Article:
When a young woman is found brutally murdered in Kelvingrove Park, only one man stands a chance of finding her killer. Jack Laidlaw. He is a man of contrasts, ravaged by inner demons but driven by a deep compassion for the violent criminals in Glasgow's underworld. But will Laidlaw's unorthodox methods get him to the killer in time, when the victim's father is baying for blood?
'Laidlaw' is one of those books I have been meaning to read for years, so sat myself down, turned off the phone and read McIlvanney's first of his trilogy. Well, it was not what I expected. Firstly, McIlvanney's writing is sublime. Looking at his impressive résumé, McIlvanney won many awards for his novels, including the Silver Dagger for this trilogy, his only crime fiction output. This is not your everyday quick read. McIlvanney's prose demands you take notice and give it your full attention.
McIlvanney brings his cast of characters to life, not just Laidlaw who, back in 1977 when this was published, could be the original broken cop out of Scotland. If I had to put money on it, I would say Laidlaw had sired Rebus during one of his dalliances!
This felt to me more of a Glasgow kitchen sink drama involving the residents of this dark city, some who are affected by Jennifer Lawson's death, (the destruction of her mother and the rage of her controlling father), to others who did not know the girl, but feel that with her murder they have all been tainted by this young death and feel the outrage that settles on this community. This is not a 'whodunit', but a dissection of how a hideous crime like murder can affect and send ripples through a whole community.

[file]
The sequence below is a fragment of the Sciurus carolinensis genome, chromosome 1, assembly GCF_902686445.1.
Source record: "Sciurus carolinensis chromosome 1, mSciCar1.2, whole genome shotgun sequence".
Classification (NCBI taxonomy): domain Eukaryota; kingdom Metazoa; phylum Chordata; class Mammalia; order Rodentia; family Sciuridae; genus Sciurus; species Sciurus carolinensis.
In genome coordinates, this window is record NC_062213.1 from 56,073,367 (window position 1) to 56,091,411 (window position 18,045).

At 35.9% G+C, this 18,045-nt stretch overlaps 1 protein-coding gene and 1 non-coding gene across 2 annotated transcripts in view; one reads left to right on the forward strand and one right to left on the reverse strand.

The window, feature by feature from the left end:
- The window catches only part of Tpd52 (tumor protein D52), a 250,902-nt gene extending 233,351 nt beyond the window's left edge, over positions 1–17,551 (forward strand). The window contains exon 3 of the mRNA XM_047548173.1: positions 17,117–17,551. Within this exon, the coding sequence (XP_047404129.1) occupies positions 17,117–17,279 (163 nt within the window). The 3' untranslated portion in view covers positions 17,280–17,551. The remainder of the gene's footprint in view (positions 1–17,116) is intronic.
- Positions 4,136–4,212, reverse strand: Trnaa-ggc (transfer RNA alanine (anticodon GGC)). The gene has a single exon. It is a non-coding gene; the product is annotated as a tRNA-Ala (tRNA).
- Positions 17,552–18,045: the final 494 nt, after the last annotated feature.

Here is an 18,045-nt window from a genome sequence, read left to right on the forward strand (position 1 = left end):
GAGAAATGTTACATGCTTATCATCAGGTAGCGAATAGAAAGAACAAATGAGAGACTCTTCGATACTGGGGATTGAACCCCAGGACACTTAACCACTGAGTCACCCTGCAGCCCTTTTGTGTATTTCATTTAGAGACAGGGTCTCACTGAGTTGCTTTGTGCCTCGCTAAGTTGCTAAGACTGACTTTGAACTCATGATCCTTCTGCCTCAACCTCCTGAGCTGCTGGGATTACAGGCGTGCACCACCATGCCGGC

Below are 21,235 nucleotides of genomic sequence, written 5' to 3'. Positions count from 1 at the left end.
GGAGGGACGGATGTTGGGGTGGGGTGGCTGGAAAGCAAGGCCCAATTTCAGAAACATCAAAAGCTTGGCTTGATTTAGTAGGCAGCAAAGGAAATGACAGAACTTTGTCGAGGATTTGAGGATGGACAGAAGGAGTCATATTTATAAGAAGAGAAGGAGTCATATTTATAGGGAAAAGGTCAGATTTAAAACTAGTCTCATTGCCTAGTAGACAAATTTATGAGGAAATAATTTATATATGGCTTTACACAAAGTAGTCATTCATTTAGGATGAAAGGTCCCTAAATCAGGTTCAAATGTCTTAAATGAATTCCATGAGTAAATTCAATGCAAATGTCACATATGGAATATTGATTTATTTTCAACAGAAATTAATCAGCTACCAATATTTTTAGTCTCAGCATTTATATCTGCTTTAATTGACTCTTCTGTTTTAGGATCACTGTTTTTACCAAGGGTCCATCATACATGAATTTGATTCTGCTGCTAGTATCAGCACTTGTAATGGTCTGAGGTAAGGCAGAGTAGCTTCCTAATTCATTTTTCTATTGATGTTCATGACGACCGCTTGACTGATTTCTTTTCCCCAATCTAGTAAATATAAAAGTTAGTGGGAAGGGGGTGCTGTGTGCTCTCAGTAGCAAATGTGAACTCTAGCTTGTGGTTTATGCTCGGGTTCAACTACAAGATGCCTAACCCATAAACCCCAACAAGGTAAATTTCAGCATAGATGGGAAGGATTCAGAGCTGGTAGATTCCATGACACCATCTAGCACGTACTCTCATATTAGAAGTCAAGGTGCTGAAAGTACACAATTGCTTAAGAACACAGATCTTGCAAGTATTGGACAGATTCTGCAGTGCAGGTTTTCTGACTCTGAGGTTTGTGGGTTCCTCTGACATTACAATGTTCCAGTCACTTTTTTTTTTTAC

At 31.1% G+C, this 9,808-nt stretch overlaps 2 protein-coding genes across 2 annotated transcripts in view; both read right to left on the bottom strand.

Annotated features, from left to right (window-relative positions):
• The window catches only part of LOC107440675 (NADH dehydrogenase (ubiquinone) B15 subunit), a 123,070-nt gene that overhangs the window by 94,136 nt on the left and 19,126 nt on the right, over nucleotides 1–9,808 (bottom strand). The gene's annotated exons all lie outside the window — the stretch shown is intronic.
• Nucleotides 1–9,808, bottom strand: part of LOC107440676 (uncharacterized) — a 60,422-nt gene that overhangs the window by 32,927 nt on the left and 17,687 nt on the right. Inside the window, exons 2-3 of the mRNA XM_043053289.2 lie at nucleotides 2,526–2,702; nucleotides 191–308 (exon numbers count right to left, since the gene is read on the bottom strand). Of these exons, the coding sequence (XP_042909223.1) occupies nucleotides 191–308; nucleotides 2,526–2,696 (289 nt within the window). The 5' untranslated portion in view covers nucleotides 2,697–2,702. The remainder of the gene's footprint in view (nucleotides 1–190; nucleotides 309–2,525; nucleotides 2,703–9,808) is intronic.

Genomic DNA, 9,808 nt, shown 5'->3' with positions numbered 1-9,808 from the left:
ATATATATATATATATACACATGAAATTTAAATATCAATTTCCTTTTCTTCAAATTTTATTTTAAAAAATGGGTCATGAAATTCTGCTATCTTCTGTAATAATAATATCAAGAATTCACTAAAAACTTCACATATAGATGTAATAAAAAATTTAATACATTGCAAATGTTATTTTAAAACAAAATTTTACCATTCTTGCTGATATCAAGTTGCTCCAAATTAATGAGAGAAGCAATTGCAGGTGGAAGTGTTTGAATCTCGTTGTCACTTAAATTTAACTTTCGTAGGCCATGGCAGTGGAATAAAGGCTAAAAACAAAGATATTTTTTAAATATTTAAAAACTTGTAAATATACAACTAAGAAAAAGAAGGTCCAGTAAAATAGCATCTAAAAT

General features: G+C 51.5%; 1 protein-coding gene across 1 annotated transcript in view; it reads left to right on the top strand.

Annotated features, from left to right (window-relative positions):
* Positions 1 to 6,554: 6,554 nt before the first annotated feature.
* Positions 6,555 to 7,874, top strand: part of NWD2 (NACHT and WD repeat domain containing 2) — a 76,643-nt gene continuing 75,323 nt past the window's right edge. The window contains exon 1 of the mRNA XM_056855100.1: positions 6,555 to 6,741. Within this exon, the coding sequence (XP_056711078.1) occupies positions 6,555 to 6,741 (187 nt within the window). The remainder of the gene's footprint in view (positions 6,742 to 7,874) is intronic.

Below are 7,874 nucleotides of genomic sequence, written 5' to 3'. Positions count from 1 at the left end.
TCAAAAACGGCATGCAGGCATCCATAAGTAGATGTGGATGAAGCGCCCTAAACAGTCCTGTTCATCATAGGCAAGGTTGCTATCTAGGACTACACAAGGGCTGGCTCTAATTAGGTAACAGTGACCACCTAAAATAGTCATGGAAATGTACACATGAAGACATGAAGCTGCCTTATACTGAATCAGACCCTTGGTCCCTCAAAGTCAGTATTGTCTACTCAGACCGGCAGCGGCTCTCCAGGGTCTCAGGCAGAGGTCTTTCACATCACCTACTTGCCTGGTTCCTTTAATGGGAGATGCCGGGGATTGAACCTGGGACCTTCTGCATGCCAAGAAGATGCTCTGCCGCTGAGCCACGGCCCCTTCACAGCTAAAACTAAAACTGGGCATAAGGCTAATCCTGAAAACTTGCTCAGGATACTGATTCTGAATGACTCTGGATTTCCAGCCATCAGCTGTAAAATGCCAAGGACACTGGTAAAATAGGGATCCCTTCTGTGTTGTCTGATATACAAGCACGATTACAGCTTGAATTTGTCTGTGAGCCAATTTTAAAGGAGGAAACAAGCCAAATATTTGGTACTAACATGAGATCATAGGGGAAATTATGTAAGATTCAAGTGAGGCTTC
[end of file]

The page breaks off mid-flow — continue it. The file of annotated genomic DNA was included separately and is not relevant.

This is a novel that affected me by McIlvanney not shying away from delivering blow after blow during the aftermath. He steps up the ante as Laidlaw desperately tries to find the killer of this young woman before others do. Homosexuality had been legal since 1967 only in England and Wales. It wasn't until 1980 when it was legal in Scotland, so anybody gay in Scotland during McIlvanney's novel would have been operating illegally.
I don't know how 'Laidlaw' was received back in 1977, but reading it in 2021 I can say this is a powerful novel showing a writer at the height of his craft. His writing is darkly poetic and has a rhythm that drew me in, empathising with these people caught up in this heart-wrenching drama. Those people in 'Laidlaw' are so etched in my mind, they will be there with me for a long time.